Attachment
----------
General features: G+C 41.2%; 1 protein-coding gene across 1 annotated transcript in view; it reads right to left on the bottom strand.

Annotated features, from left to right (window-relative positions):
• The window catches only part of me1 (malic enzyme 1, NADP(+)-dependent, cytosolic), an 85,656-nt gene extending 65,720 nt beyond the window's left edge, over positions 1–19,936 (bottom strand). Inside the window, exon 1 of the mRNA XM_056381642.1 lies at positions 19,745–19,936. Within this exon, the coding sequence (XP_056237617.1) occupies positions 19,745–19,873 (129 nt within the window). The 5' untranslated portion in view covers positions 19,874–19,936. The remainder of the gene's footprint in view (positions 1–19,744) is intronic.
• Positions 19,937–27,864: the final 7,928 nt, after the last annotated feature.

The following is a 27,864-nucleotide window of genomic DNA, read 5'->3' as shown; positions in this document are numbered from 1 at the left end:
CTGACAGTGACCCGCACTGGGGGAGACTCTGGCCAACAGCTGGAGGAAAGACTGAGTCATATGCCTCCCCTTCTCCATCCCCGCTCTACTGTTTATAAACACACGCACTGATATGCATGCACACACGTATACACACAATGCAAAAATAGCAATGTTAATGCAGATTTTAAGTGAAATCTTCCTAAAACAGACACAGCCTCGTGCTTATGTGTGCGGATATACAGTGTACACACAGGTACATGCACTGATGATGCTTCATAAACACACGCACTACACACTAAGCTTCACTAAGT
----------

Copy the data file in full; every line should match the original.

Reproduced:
General features: G+C 41.2%; 1 protein-coding gene across 1 annotated transcript in view; it reads right to left on the bottom strand.

Annotated features, from left to right (window-relative positions):
• The window catches only part of me1 (malic enzyme 1, NADP(+)-dependent, cytosolic), an 85,656-nt gene extending 65,720 nt beyond the window's left edge, over positions 1–19,936 (bottom strand). Inside the window, exon 1 of the mRNA XM_056381642.1 lies at positions 19,745–19,936. Within this exon, the coding sequence (XP_056237617.1) occupies positions 19,745–19,873 (129 nt within the window). The 5' untranslated portion in view covers positions 19,874–19,936. The remainder of the gene's footprint in view (positions 1–19,744) is intronic.
• Positions 19,937–27,864: the final 7,928 nt, after the last annotated feature.

The following is a 27,864-nucleotide window of genomic DNA, read 5'->3' as shown; positions in this document are numbered from 1 at the left end:
CTGACAGTGACCCGCACTGGGGGAGACTCTGGCCAACAGCTGGAGGAAAGACTGAGTCATATGCCTCCCCTTCTCCATCCCCGCTCTACTGTTTATAAACACACGCACTGATATGCATGCACACACGTATACACACAATGCAAAAATAGCAATGTTAATGCAGATTTTAAGTGAAATCTTCCTAAAACAGACACAGCCTCGTGCTTATGTGTGCGGATATACAGTGTACACACAGGTACATGCACTGATGATGCTTCATAAACACACGCACTACACACTAAGCTTCACTAAGT